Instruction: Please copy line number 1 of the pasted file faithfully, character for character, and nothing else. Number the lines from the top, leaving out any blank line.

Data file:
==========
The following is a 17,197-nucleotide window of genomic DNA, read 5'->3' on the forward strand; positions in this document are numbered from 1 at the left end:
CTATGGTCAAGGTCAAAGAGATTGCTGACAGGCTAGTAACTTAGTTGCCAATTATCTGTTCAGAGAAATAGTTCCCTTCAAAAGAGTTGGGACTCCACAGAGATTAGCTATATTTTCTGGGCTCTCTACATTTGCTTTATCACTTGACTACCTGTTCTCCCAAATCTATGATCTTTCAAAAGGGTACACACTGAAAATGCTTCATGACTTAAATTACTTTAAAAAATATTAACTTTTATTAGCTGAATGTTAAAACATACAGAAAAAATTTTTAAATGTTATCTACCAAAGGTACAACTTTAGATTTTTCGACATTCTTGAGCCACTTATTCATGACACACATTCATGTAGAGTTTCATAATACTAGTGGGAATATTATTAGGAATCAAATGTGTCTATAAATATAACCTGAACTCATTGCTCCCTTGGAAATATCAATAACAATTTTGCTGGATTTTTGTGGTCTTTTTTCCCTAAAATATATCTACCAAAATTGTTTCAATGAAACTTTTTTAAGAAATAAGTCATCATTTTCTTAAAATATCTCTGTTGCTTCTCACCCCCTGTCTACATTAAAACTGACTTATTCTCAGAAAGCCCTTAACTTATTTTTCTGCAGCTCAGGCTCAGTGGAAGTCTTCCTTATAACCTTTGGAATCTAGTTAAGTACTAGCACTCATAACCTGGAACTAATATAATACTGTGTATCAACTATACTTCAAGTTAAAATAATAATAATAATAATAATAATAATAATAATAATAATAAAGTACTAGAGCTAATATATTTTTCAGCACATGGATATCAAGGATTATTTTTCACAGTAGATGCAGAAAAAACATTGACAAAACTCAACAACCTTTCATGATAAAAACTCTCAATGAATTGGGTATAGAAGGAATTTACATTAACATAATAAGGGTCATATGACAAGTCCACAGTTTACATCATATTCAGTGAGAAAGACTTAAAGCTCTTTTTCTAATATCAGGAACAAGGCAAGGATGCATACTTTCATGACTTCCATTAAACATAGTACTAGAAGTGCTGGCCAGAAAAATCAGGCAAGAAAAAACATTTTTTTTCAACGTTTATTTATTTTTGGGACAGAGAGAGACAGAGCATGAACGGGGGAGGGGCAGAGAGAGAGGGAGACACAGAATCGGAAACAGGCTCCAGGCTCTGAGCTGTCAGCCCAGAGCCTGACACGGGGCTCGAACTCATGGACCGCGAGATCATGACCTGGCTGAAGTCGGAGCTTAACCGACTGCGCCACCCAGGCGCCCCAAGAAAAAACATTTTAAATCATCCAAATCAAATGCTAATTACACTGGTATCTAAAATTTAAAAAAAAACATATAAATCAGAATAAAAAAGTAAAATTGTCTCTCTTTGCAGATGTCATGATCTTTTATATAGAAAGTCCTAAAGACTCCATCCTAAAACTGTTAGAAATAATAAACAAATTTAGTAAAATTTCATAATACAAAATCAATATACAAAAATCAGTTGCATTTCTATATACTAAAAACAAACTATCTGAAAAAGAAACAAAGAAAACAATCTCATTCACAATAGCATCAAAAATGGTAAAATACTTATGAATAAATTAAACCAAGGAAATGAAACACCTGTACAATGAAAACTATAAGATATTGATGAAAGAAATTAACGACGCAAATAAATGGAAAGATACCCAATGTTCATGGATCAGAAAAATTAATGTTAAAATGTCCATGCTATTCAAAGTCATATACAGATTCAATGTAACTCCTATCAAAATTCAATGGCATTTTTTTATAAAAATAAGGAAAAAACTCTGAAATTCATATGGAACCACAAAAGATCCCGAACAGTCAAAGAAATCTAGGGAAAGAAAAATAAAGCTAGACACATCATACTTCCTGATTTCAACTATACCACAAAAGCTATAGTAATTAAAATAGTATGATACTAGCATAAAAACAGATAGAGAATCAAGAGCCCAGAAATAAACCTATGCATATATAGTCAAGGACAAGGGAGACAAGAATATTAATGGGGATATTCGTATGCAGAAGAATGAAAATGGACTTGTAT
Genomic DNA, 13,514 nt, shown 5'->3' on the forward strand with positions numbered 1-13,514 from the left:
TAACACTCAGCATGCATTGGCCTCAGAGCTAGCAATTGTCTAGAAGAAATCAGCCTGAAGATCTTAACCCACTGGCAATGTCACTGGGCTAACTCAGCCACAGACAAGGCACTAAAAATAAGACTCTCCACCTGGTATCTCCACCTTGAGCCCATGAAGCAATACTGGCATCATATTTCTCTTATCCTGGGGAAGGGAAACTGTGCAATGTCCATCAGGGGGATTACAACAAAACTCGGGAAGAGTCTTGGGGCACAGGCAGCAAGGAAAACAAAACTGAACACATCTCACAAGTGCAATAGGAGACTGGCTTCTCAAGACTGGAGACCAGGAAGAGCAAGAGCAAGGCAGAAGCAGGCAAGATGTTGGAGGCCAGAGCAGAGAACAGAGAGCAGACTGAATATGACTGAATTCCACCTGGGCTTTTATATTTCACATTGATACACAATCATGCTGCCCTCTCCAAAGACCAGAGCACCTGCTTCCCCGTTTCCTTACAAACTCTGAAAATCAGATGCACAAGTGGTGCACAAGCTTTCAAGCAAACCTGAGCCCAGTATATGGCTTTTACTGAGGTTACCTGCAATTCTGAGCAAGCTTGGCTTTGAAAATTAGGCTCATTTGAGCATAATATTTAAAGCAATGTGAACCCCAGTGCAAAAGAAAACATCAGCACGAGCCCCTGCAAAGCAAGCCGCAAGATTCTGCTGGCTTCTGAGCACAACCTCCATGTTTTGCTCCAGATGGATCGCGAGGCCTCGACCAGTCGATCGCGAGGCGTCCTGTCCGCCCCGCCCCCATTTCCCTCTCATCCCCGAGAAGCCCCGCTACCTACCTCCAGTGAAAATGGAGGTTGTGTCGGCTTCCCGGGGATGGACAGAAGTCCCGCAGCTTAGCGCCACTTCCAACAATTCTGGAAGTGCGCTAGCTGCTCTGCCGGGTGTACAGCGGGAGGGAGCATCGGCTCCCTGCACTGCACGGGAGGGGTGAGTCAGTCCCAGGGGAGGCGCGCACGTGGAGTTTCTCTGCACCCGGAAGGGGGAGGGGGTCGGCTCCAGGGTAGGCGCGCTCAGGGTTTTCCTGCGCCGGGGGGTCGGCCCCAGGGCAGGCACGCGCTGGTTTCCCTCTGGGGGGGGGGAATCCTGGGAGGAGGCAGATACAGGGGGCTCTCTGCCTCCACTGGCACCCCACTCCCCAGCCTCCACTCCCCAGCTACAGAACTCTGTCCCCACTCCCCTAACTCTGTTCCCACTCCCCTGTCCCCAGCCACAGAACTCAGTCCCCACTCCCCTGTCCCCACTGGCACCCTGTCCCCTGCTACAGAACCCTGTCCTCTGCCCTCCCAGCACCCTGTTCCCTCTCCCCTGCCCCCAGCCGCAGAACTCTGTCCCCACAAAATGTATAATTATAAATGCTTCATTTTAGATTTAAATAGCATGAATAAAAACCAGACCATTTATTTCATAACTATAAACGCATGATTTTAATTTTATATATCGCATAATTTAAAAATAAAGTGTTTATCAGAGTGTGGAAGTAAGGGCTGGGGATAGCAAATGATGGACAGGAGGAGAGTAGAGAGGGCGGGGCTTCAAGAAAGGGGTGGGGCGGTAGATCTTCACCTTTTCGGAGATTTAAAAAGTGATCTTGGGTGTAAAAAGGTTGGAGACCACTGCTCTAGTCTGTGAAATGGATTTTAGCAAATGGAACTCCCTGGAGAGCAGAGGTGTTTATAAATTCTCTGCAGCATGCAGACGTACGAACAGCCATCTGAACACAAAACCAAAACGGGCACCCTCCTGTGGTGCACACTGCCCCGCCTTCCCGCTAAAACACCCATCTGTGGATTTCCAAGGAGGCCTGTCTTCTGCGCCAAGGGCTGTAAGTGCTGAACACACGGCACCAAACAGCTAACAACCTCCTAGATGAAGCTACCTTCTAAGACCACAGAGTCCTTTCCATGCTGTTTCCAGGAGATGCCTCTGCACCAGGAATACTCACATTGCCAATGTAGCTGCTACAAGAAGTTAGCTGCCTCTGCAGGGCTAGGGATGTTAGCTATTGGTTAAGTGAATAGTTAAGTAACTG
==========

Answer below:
The following is a 17,197-nucleotide window of genomic DNA, read 5'->3' on the forward strand; positions in this document are numbered from 1 at the left end: